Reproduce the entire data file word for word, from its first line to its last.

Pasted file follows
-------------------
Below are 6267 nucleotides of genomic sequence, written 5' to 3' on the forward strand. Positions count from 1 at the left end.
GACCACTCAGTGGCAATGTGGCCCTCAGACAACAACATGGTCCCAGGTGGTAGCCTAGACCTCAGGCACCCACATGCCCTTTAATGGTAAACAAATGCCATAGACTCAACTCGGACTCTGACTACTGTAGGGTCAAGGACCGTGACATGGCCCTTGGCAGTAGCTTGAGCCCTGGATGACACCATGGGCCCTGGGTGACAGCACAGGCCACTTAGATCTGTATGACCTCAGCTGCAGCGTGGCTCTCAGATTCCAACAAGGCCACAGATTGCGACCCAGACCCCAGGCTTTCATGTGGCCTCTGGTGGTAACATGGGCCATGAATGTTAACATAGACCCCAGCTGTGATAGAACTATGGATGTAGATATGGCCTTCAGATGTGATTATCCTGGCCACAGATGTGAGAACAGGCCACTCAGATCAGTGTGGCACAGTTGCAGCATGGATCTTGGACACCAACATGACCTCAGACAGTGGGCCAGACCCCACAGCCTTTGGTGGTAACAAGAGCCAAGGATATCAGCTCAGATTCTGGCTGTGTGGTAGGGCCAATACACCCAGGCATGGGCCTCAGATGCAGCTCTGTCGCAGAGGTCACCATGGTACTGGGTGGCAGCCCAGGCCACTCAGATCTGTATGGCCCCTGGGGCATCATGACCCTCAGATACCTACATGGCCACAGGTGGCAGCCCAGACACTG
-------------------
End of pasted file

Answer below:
Below are 6267 nucleotides of genomic sequence, written 5' to 3' on the forward strand. Positions count from 1 at the left end.
GACCACTCAGTGGCAATGTGGCCCTCAGACAACAACATGGTCCCAGGTGGTAGCCTAGACCTCAGGCACCCACATGCCCTTTAATGGTAAACAAATGCCATAGACTCAACTCGGACTCTGACTACTGTAGGGTCAAGGACCGTGACATGGCCCTTGGCAGTAGCTTGAGCCCTGGATGACACCATGGGCCCTGGGTGACAGCACAGGCCACTTAGATCTGTATGACCTCAGCTGCAGCGTGGCTCTCAGATTCCAACAAGGCCACAGATTGCGACCCAGACCCCAGGCTTTCATGTGGCCTCTGGTGGTAACATGGGCCATGAATGTTAACATAGACCCCAGCTGTGATAGAACTATGGATGTAGATATGGCCTTCAGATGTGATTATCCTGGCCACAGATGTGAGAACAGGCCACTCAGATCAGTGTGGCACAGTTGCAGCATGGATCTTGGACACCAACATGACCTCAGACAGTGGGCCAGACCCCACAGCCTTTGGTGGTAACAAGAGCCAAGGATATCAGCTCAGATTCTGGCTGTGTGGTAGGGCCAATACACCCAGGCATGGGCCTCAGATGCAGCTCTGTCGCAGAGGTCACCATGGTACTGGGTGGCAGCCCAGGCCACTCAGATCTGTATGGCCCCTGGGGCATCATGACCCTCAGATACCTACATGGCCACAGGTGGCAGCCCAGACACTG